A few hours after voting started in the European Union referendum, Populus released its final opinion poll showing a ten-point lead for Remain. This carried weight because the founder of Populus, Andrew Cooper, was also pollster for the official Remain campaign. His findings had been passed to 10 Downing Street earlier, leading David Cameron and his team to become very confident. There were reports that the Prime Minister was not even going to stay up for the result: he intended to go to sleep early and wake up to victory.
The vote for Brexit, by 52 per cent to 48 per cent, confounded the financial markets and wrongfooted most opinion pollsters. The telephone polls struggled; they gave undue weight to graduates, who disproportionally favoured Remain. The internet polls fared better; YouGov most consistently showed Leave ahead, but not by the end. Even in this, a yes/no referendum, pitifully few pundits and pollsters called it right. But no one called it more wrong than the chap at the helm of the Remain campaign.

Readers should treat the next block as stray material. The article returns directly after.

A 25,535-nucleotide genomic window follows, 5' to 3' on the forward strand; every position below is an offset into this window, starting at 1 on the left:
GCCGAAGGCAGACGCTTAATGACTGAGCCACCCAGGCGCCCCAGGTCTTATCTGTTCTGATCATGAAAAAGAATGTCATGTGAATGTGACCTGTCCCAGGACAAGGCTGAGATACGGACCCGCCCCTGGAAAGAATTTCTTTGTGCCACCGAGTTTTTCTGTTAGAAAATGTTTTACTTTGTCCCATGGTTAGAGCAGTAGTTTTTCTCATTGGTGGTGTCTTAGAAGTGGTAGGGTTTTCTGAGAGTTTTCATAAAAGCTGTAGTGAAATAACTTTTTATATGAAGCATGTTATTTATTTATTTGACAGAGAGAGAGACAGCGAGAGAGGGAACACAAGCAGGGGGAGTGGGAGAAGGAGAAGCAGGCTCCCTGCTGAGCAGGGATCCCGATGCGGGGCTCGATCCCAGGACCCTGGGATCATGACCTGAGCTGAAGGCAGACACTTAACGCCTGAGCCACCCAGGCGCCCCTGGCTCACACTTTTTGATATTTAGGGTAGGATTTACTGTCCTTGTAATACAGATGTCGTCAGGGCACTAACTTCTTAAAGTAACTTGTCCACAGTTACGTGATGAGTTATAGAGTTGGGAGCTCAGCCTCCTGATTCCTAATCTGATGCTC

Lord Cooper has form: last year, his bullishly named ‘Populus predictor’ gave a wonderfully precise figure for the Tories’ chance of winning a majority: 0.5 per cent. On polling day, he denounced Cameron’s triumphant general election campaign as a ‘prolonged exhibition of insanity’. All of which raises a question: why put him in charge of an EU referendum campaign whose failure could (and did) destroy the Prime Minister?
Those who worked on the Remain campaign found themselves asking this question in the final weeks before the vote. On polling day, for example, they were dumbfounded to find out that Cooper had released an estimate of a ten-point victory. What possible purpose could this serve, other than to set an unhelpfully high bar for the Prime Minister? Or to persuade Remain voters that they didn’t need to go to the polling station on a rainy Thursday, because the race had already been won?
Lord Cooper’s job was to gauge public opinion, the better to direct the efforts of his campaign team.